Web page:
Order For Protection Attorney in Minneapolis
While unfortunate, occasionally you may run into situations in your life that present issues that are grounds for an order for protection (commonly confused with “restraining order”). When and if these situations arise, it’s not only important to work with a team of legal professionals who know how to get you the protection you need as soon as possible but also to understand what the grounds for an order of protection are in the first place.
This way, you can be sure that the protection you receive fully covers your need for safety for the duration of the order and that you know what to expect from the process itself in a legal sense.
What is an Order for Protection?
An order for protection is a court-ordered writ of protection obtained by an individual accusing someone of domestic abuse. The accused must stop harming the accuser, and this is enforced by keeping a specified amount of distance between both parties and/or limiting or prohibiting contact entirely. The details of an order for protection order vary from state to state, so it’s always wise to discuss your options with an experienced attorney before taking action.
When Do You Need to File an Order for Protection?
There is a wide range of reasons why you could – and should – file for an order for protection. Minnesota Statute 518B.01 defines “domestic abuse” as:
- Physical harm, bodily injury, or assault,
- Imminent fear of physical harm, bodily injury or assault, or
- Terroristic threats, a variety of criminal sexual conduct, or interference with a 911 call.
Unfortunately, Minnesota does not define domestic abuse based on mental or verbal abuse, or financial fraud. If you have encountered any of the issues as defined by 518B.01, in your domestic partnership, it may be grounds for applying for an order for protection. If you feel like your partner is a danger to you or your children, it’s best to reach out to an attorney as soon as possible.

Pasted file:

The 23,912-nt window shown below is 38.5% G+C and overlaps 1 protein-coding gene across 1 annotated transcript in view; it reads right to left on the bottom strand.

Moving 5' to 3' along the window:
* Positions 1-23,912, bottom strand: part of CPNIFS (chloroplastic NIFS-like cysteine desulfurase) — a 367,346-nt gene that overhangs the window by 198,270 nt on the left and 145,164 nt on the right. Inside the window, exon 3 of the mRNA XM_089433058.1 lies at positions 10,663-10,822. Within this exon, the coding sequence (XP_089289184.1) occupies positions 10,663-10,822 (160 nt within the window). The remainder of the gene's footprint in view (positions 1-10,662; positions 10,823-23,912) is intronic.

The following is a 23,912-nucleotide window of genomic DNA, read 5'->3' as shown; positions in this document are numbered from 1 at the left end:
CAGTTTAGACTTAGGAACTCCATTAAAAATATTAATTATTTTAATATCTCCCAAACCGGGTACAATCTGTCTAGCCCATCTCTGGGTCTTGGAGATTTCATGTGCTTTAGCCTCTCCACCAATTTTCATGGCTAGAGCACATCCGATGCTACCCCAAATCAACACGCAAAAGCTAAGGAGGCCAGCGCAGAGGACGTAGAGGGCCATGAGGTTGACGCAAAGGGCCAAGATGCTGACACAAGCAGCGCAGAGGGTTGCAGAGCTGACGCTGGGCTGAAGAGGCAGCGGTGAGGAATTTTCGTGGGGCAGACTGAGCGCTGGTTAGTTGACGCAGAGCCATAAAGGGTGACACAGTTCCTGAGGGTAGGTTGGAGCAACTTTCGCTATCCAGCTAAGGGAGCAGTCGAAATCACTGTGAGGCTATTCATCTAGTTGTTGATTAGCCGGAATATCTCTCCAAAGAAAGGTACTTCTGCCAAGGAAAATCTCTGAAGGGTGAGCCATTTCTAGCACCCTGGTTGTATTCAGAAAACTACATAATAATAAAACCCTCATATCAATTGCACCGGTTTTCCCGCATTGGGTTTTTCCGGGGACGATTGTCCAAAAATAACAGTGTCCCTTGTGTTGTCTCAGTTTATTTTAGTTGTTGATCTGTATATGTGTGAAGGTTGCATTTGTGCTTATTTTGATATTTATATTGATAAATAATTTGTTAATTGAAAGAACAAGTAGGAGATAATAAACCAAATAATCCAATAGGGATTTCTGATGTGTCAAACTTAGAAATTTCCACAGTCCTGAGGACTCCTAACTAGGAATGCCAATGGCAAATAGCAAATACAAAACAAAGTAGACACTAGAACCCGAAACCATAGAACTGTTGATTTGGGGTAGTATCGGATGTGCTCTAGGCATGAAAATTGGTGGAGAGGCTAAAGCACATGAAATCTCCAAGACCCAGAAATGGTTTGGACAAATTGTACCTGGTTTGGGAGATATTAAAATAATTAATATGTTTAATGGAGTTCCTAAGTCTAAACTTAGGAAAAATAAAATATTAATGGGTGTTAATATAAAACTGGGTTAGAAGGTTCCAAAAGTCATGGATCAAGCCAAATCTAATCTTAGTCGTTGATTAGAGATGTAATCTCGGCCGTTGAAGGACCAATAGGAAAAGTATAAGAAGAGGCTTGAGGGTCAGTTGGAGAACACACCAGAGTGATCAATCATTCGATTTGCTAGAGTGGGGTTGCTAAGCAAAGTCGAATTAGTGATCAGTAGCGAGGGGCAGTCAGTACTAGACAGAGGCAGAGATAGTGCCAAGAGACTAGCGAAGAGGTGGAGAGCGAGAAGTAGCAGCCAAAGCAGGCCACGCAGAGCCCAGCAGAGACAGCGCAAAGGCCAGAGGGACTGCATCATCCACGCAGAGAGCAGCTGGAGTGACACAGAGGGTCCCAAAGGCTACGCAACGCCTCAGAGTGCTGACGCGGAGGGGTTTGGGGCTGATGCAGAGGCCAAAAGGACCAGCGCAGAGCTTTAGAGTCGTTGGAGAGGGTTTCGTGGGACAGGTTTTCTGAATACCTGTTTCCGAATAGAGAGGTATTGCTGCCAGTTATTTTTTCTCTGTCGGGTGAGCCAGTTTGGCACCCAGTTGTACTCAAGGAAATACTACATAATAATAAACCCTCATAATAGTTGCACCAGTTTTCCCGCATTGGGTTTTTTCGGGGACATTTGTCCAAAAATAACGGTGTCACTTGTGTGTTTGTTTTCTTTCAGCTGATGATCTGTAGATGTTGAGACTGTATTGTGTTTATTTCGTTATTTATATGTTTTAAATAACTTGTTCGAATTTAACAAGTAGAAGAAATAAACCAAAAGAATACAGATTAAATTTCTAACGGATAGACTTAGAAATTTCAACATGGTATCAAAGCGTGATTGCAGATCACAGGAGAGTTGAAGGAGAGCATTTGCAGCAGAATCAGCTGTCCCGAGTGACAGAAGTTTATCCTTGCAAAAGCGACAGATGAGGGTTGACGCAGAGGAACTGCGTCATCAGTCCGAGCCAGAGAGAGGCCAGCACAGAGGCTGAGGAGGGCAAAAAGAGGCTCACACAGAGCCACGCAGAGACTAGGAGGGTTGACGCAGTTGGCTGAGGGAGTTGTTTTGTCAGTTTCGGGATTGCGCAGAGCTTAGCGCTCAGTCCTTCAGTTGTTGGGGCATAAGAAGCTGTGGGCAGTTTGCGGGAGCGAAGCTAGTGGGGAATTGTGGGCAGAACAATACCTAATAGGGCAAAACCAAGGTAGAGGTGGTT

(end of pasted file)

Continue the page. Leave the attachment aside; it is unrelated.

Obtaining an Order for Protection in Minnesota
In order to obtain a restraining order, the accuser will need two things:
- Evidence that a domestic partnership exists between the accuser and the accused
- Evidence that domestic abuse has occurred
With these two pieces of evidence in hand, a judicial officer may determine whether or not it’s appropriate to issue an order of protection to the accuser. In some cases, if there is imminent and severe danger, the ruling body may opt to issue an Emergency Ex Parte Order of Protection. This takes effect more quickly and is simply a means of protection while the accuser applies for a permanent order for protection.
Contact SchindelSegal, PLLC Today for Quality Representation
If you think you have a situation on your hands that merits the issue of an order for protection, contact us at SchindelSegal, PLLC today and speak with one of our trained, knowledgeable attorneys. We’ll give you the representation you need to get your order as soon as possible to keep everyone as safe as possible.